Pittsburgh Update

Pittsburgh Update publishes weekly summaries of recent developments in the Episcopal Diocese of Pittsburgh, The Episcopal Church, and the Anglican Communion that affect or could affect Pittsburgh Episcopalians. Emphasis is on reporting, not interpretation. This is a service of Progressive Episcopalians of Pittsburgh. This site is in no way affiliated with the Episcopal Diocese of Pittsburgh or the Anglican Diocese of Pittsburgh.

A Pittsburgh Episcopal Voice          

A Service of Progressive Episcopalians of Pittsburgh         

Monday, March 23, 2015

News for Week Ending 3/23/2015

Institution created to study lead books

A collection of seemingly ancient books with lead pages were said to have been discovered in a cave in Jordan several years ago. The authenticity of the unusual volumes has been the subject of controversy, however. Some authorities believe that the books may shed light on Christianity’s early history. The Centre for the Study of the Jordanian Lead Books was launched March 17, 2015, to authenticate and study the books. Details can be found in a March 20 story from Church Times.

First female CoE bishop interviewed

The Rt. Rev. Libby Lane, the Church of England’s first female bishop was interviewed recently by The Guardian. The interview reveals something of Lane’s background and, because of her circumspection, suggests a reason she may have been chosen as the pioneer woman bishop. In the interview, which can be read here, Lane avoids expressing any significant personal opinion on same-sex marriage, which continues to be a controversial issue within the Church of England.

Indiana religious discrimination law headed for governor’s signature

Episcopal Café called attention to Indiana’s Senate Bill 101, a “religious freedom” bill that would protect business’s ability to discriminate on the basis of religious belief. When that post was written, the Republican-backed bill was headed to the Indiana House. On March 23, the House passed the controversial bill 63–31. The bill is expected to be signed by Indiana’s governor. Details can be found in a story from BuzzFeed News.

Presbyterians allow same-sex marriage

The Presbyterian Church (USA), the largest Presbyterian denomination in the U.S., has approved a change in its constitution that will define marriage as “between two people,” rather than “between a woman and a man.” The change required that a majority of presbyteries (judicatories) vote in favor of the change. That majority was achieved March 17, 2015. The change takes effect on June 21. The church had already given clergy permission to perform same-sex weddings in states where they are legal. Additional details can be found in the March 17 Washington Post story.

Presiding Bishop issues Easter message

Presiding Bishop Katharine Jefferts Schori has released her message to the church for Easter 2015. Her essay can be found here.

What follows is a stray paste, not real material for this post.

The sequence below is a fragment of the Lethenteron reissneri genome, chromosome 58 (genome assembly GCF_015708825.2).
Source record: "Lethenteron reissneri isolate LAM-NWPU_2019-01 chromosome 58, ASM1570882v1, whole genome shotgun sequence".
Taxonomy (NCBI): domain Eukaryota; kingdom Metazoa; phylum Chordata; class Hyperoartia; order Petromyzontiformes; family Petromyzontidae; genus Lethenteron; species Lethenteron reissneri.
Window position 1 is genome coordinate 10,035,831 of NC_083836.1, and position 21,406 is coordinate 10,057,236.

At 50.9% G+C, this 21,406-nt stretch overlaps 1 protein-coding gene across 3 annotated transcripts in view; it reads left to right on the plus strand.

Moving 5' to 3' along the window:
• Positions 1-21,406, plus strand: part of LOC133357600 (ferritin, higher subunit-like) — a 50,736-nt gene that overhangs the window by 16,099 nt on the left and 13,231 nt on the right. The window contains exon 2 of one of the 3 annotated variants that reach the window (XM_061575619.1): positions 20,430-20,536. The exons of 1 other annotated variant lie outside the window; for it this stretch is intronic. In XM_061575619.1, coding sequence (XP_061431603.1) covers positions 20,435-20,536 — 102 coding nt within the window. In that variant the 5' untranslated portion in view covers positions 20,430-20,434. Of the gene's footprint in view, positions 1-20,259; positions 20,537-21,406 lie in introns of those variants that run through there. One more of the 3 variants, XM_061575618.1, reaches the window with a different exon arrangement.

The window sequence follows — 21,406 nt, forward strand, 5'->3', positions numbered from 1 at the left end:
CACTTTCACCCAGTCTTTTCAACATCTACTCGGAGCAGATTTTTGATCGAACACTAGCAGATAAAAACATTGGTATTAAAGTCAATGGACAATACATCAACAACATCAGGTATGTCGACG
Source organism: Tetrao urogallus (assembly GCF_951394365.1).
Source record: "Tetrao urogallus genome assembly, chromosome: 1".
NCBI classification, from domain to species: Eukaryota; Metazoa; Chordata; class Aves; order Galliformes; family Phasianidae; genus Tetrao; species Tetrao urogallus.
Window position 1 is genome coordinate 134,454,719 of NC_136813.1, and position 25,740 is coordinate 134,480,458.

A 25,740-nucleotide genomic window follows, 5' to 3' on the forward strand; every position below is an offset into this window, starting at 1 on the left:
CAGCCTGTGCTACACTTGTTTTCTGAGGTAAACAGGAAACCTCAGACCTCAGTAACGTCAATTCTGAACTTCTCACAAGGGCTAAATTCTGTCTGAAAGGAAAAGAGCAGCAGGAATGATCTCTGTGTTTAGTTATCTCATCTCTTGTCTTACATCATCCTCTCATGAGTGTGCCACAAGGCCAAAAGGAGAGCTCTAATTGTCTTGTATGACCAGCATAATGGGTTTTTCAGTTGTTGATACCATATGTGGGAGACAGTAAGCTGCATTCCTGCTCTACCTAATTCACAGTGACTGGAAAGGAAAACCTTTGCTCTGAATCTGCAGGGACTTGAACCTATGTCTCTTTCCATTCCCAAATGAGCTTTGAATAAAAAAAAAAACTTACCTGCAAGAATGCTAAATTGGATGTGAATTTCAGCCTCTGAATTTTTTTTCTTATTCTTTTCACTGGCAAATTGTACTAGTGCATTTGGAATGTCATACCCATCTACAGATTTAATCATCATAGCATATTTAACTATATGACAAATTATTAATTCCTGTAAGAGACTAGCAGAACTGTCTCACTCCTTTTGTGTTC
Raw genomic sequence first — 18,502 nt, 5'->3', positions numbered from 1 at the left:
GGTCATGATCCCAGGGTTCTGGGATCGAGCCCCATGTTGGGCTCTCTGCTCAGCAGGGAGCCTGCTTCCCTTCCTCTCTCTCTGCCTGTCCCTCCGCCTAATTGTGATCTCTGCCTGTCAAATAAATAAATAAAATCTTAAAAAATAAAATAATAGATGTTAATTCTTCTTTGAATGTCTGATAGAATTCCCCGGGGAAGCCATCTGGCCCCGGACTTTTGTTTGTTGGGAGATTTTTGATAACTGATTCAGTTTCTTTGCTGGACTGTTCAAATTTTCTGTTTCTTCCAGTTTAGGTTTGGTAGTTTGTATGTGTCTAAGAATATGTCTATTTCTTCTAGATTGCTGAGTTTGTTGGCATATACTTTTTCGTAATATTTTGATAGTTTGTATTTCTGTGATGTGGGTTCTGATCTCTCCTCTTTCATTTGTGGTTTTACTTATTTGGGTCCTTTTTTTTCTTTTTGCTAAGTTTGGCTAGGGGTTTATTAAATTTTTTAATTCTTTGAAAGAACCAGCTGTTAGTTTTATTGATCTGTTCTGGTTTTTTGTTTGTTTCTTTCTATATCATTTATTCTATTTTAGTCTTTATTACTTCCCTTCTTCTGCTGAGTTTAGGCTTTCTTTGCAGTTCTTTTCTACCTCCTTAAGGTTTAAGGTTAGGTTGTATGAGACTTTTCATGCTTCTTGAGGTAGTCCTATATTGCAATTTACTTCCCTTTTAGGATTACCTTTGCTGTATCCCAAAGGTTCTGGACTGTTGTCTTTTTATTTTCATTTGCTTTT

Episcopal bishops complete retreat

The spring retreat for Episcopal Church bishops ended on March 17, 2015. The press release describing the final day of the retreat can be found here. (See Pittsburgh Update story here on the opening days of the meeting.) Presiding Bishop Katharine Jefferts Schori preached on the final day of the retreat, and her sermon can be found here. Episcopal Café has published a post on the retreat, which includes links to commentary by blogging bishops. Episcopal News Service also posted a summary of the meeting.

Executive Council meets in Salt Lake City

The Episcopal Church’s Executive Council conducted its last meeting before the 2015 General Convention in Salt Lake City, Utah, March 19–21, 2015. The opening remarks from the President of the House of Deputies and Presiding Bishop can be found here and here, respectively.The sermon preached by Presiding Bishop Katharine Jefferts Schori on March 21 can be read here. Episcopal News Service covered the Executive Council meeting here and here.

Church Archives produces anti-racism report

The Archives of The Episcopal Church has produced a report for the Executive Council Committee on Anti-Racism on the response of the church to the problem of racism. The eight-page report, “The Church’s Contemporary Response to Racism,” contains an extensive collection of links to General Convention and Executive Council resolutions going back to 1979. The press release about the report is here, and the report itself is here.

Blue Book contents continues to grow

The so-called Blue Book, the collection of background material prepared for the upcoming General Convention, continues to grow. (See most recent Pittsburgh Update story on the Blue Book here.) Episcopal Café has summarized the newly included reports from the Joint Standing Committee on Nominations  and the Standing Commission on Liturgy and Music (SCLM). The latter report is not yet complete, with additional material to be made available in May. Most notable in the SCLM report is the proposal of four marriage-related liturgies. According to Claiming the Blessing, adoption of the SCLM proposals “would end the defacto [sic] sacramental apartheid of ‘separate but unequal’ liturgies for same-sex couples/marriages in the Episcopal Church.”

Breakaway S.C. diocese to allow only opposite-sex marriages

The above headline should come as no surprise to anyone. Mark Lawrence’s breakaway South Carolina diocese went through the trouble of passing a resolution at its March 13–14, 2015, convention, however, asserting that “God's good intention for us is that sexual intimacy is to occur only between a man and a woman who are married to each other.” Resolution R-4 also says that member churches will not host same-sex ceremonies. The Christian Post reported this story and links to the resolutions presented at the convention.